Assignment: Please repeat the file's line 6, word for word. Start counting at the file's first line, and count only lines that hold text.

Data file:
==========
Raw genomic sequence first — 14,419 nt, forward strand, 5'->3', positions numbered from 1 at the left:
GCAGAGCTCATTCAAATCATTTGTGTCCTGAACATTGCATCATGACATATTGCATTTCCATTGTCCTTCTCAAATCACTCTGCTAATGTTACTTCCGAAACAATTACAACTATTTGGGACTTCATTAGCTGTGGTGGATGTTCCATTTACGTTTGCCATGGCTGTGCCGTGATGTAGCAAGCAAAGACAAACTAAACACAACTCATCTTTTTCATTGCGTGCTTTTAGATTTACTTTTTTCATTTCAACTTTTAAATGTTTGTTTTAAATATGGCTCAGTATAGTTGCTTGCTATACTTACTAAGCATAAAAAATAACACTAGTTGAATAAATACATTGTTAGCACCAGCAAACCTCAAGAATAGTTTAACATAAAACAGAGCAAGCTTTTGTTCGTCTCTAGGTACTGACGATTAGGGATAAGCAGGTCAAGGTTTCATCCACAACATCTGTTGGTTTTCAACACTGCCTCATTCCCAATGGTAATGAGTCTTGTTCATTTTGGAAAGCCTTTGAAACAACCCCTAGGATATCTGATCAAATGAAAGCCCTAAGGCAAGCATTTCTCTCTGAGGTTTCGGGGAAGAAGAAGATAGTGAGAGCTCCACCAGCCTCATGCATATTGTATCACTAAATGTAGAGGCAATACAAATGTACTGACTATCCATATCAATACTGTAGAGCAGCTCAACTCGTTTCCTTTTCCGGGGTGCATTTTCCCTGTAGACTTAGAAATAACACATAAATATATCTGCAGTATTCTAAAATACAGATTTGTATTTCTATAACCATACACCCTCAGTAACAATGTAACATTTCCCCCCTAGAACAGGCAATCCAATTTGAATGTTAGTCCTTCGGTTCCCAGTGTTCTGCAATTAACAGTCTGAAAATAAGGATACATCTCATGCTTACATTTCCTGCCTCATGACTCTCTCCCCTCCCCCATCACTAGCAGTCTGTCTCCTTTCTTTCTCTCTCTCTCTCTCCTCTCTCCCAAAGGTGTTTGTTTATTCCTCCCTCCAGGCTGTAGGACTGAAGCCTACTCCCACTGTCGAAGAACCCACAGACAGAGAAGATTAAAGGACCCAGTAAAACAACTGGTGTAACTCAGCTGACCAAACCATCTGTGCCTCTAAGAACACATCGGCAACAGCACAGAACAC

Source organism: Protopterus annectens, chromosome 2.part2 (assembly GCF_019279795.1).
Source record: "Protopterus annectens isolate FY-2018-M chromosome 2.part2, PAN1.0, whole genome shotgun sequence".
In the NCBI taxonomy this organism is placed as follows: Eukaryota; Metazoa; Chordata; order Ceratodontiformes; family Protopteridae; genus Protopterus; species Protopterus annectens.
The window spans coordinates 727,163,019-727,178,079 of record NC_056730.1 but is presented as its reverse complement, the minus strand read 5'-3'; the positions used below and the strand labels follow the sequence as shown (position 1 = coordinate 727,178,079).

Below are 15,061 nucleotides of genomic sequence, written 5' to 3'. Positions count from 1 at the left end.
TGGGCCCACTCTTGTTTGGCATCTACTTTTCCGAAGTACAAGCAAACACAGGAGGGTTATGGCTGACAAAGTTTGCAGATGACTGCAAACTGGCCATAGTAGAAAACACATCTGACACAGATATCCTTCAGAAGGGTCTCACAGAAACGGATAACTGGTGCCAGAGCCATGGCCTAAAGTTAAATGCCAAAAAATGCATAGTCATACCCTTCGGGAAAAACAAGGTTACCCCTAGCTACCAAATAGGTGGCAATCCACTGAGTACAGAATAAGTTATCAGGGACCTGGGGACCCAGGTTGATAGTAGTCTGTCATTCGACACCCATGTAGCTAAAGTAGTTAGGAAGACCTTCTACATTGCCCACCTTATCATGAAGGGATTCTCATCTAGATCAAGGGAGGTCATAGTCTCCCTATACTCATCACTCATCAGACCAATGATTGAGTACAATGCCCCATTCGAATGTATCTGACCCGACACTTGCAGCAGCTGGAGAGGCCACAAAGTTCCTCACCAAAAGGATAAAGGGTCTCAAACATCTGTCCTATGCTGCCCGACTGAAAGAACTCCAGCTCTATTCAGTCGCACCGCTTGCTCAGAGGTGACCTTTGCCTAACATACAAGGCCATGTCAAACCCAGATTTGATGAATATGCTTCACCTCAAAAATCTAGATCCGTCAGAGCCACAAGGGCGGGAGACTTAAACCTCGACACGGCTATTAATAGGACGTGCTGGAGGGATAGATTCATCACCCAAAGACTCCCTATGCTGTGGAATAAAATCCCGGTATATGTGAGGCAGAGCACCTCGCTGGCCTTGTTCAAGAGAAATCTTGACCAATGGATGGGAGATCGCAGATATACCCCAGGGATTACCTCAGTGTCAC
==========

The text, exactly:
The window spans coordinates 727,163,019-727,178,079 of record NC_056730.1 but is presented as its reverse complement, the minus strand read 5'-3'; the positions used below and the strand labels follow the sequence as shown (position 1 = coordinate 727,178,079).